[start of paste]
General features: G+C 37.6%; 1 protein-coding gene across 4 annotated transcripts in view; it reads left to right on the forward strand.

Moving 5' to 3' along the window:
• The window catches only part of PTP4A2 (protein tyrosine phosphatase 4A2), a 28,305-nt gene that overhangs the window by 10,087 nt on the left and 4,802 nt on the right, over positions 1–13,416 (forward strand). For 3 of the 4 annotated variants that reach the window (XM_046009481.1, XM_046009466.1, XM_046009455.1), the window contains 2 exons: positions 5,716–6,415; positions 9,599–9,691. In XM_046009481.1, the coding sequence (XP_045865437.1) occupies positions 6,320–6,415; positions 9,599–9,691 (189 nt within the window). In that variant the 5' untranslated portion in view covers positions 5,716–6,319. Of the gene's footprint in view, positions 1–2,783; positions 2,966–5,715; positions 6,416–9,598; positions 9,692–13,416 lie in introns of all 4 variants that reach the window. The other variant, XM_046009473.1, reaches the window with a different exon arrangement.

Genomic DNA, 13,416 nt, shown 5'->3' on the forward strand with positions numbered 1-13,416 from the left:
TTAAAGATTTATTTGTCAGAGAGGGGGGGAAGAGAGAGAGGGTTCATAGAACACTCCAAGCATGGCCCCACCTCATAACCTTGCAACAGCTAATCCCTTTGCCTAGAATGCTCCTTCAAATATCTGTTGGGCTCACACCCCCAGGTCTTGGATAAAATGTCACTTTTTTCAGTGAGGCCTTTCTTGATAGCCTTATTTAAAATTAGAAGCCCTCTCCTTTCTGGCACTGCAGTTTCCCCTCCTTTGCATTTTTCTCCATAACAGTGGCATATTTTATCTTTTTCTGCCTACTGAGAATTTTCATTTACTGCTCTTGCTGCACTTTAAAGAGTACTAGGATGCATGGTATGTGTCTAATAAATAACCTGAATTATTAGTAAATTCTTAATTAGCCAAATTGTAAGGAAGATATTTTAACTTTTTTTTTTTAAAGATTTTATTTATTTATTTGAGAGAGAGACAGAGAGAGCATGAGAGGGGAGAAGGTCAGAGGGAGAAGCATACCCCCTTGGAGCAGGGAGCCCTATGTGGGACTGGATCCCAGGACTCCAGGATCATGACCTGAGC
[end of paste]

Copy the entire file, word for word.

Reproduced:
General features: G+C 37.6%; 1 protein-coding gene across 4 annotated transcripts in view; it reads left to right on the forward strand.

Moving 5' to 3' along the window:
• The window catches only part of PTP4A2 (protein tyrosine phosphatase 4A2), a 28,305-nt gene that overhangs the window by 10,087 nt on the left and 4,802 nt on the right, over positions 1–13,416 (forward strand). For 3 of the 4 annotated variants that reach the window (XM_046009481.1, XM_046009466.1, XM_046009455.1), the window contains 2 exons: positions 5,716–6,415; positions 9,599–9,691. In XM_046009481.1, the coding sequence (XP_045865437.1) occupies positions 6,320–6,415; positions 9,599–9,691 (189 nt within the window). In that variant the 5' untranslated portion in view covers positions 5,716–6,319. Of the gene's footprint in view, positions 1–2,783; positions 2,966–5,715; positions 6,416–9,598; positions 9,692–13,416 lie in introns of all 4 variants that reach the window. The other variant, XM_046009473.1, reaches the window with a different exon arrangement.

Genomic DNA, 13,416 nt, shown 5'->3' on the forward strand with positions numbered 1-13,416 from the left:
TTAAAGATTTATTTGTCAGAGAGGGGGGGAAGAGAGAGAGGGTTCATAGAACACTCCAAGCATGGCCCCACCTCATAACCTTGCAACAGCTAATCCCTTTGCCTAGAATGCTCCTTCAAATATCTGTTGGGCTCACACCCCCAGGTCTTGGATAAAATGTCACTTTTTTCAGTGAGGCCTTTCTTGATAGCCTTATTTAAAATTAGAAGCCCTCTCCTTTCTGGCACTGCAGTTTCCCCTCCTTTGCATTTTTCTCCATAACAGTGGCATATTTTATCTTTTTCTGCCTACTGAGAATTTTCATTTACTGCTCTTGCTGCACTTTAAAGAGTACTAGGATGCATGGTATGTGTCTAATAAATAACCTGAATTATTAGTAAATTCTTAATTAGCCAAATTGTAAGGAAGATATTTTAACTTTTTTTTTTTAAAGATTTTATTTATTTATTTGAGAGAGAGACAGAGAGAGCATGAGAGGGGAGAAGGTCAGAGGGAGAAGCATACCCCCTTGGAGCAGGGAGCCCTATGTGGGACTGGATCCCAGGACTCCAGGATCATGACCTGAGC